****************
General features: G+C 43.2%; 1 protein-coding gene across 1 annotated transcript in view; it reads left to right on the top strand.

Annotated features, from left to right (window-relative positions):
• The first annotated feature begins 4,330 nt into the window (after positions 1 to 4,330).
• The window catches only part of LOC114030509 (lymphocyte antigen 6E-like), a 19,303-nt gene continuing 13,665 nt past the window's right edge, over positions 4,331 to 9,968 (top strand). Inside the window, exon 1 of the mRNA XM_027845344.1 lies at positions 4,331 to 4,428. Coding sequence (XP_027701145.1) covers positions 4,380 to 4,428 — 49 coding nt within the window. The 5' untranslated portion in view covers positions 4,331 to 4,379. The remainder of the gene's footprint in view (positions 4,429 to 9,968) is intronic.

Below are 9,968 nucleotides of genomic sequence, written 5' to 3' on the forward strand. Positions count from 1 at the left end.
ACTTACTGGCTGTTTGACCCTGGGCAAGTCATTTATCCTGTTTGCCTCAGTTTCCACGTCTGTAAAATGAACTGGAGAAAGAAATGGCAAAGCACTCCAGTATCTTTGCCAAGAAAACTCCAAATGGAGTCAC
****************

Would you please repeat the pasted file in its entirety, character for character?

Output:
General features: G+C 43.2%; 1 protein-coding gene across 1 annotated transcript in view; it reads left to right on the top strand.

Annotated features, from left to right (window-relative positions):
• The first annotated feature begins 4,330 nt into the window (after positions 1 to 4,330).
• The window catches only part of LOC114030509 (lymphocyte antigen 6E-like), a 19,303-nt gene continuing 13,665 nt past the window's right edge, over positions 4,331 to 9,968 (top strand). Inside the window, exon 1 of the mRNA XM_027845344.1 lies at positions 4,331 to 4,428. Coding sequence (XP_027701145.1) covers positions 4,380 to 4,428 — 49 coding nt within the window. The 5' untranslated portion in view covers positions 4,331 to 4,379. The remainder of the gene's footprint in view (positions 4,429 to 9,968) is intronic.

Below are 9,968 nucleotides of genomic sequence, written 5' to 3' on the forward strand. Positions count from 1 at the left end.
ACTTACTGGCTGTTTGACCCTGGGCAAGTCATTTATCCTGTTTGCCTCAGTTTCCACGTCTGTAAAATGAACTGGAGAAAGAAATGGCAAAGCACTCCAGTATCTTTGCCAAGAAAACTCCAAATGGAGTCAC